Wall Street Journal

New Twist in the Obamacare Lawsuits
December 05, 2011

The legal case against the Affordable Care Act may have just become weaker. And it’s not because of anything that happened in Washington. It’s because of something that happened in Florida: The filing of bankruptcy papers by Mary Brown, who until recently owned and operated an auto repair shop near Pensacola. Brown’s story, which the Wall Street Journal reported in Monday’s editions, seems genuinely heartbreaking: From the sounds of things, the twin shocks of the recession and the Gulf oil spill basically killed her business.

Would Extending Unemployment Benefits Increase Unemployment?
November 30, 2011

[Guest post by Simon van Zuylen-Wood] John Boehner and Mitch McConnell have announced they will join Democrats in pushing for an extension of payroll tax relief, in some shape or form. Less certain is whether Republicans go along with an extension of unemployment insurance (UI), much of which will expire in January 2012. If they do wind up opposing the extension of UI, don’t be surprised: GOP partisans have long argued that providing benefits to the unemployed creates a “moral hazard” by reducing their incentive to work, or even look for work. What’s the evidence for this point of view?

Obama's Secret Plan To Lose The Election
November 30, 2011

President Obama is stumping in Scranton this afternoon, which is strange, because as everyone now knows, he has decided to abandon the white working class. What, you hadn't heard? Everyone's been reporting it. Well, almost everyone.

The Only Way to End Gridlock in Washington Is for Obama to Run a Negative Campaign
November 23, 2011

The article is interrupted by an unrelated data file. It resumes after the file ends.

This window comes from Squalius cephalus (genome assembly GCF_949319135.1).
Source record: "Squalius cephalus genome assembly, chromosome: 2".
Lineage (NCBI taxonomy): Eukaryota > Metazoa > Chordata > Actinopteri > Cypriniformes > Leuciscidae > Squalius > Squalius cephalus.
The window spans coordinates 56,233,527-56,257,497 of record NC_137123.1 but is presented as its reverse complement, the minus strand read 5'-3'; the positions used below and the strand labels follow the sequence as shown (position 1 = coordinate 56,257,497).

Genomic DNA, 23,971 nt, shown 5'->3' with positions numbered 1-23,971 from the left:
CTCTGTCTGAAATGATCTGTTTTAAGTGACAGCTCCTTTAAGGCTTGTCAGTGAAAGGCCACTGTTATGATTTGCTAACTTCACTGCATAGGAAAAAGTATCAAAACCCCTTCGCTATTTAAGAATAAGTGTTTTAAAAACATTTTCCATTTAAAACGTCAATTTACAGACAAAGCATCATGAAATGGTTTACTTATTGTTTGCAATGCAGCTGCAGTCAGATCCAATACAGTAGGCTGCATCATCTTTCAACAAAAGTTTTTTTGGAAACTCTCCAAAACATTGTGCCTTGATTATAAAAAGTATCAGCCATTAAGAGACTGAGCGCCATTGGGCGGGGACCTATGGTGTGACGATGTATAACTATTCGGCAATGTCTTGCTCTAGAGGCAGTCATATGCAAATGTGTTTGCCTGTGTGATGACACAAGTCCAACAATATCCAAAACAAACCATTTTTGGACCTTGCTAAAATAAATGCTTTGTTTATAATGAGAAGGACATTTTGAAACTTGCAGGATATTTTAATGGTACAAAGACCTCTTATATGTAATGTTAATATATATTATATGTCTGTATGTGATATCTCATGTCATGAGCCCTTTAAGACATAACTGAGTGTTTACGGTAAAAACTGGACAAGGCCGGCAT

Rebutting the main argument in Doug Schoen and Patrick Caddell’s latest travesty of an op-ed column (“The Hillary Moment,” in Monday’s Wall Street Journal) would be a pretty egregious example of shooting fish in a barrel.

Political Geography 101, Cont'd
November 14, 2011

Just a few days ago, I said once again that I would try to resist engaging in media criticism on this blog. Today I'm going to officially declare one of the exceptions to that rule: when I see the need to correct the record on matters of political geography, a subject of special interest to me. In this case, I'm basically rehashing a point I made a couple weeks ago because, well, it appears no one's paying me any mind. So here goes again.

Is This The Time For A Quarter-Billionaire?
November 08, 2011

We'll find out tonight whether the labor-led revolt against John Kasich in Ohio is as strong as the polls have indicated, and we'll spend tomorrow trying to prognosticate how much of that revolt will carry over into next year's presidential election in that extremely crucial swing state. But for now, let's just pose the question that's been on my mind a lot recently: at a time when voters are in a deeply populist mood and generally awakening to the stark reality of extreme income inequality, is the Republican Party really on the verge of nominating a man with an estimated $250 million to his

Daily Deadline: Fanatics & Foreclosures
October 18, 2011

[with contributions from Matthew O'Brien and Darius Tahir] Anarchy is all fun and games, I suppose, until you need to get something done – like, say, condemn the handful of anti-Semites in your midst. That’s the message Michelle Goldberg sends in a new piece she’s just written for Tablet.

Be Nice to the Fat Cat
October 13, 2011

If I were to write a parody of a financial executive whining about President Obama, I imagine it’d look just like an op-ed in the Wall Street Journal on Thursday. The author is David Moore. The identification line at the bottom of the essay tells us that he is the CEO of a financial firm called Moore Holdings and – this is important – that he is a trustee of several major New York charities. It’s one of several places in the op-ed we are supposed to learn that Moore is compassionate.

About Those Protests
October 13, 2011

Tim Noah gives his take.

How Congress’s Showdown With China Puts Obama in a Serious Bind
October 06, 2011

While all of Washington fastened its gaze on Chris Christie, the most important issue of the week—maybe of the year—was playing out on the floor of the Senate.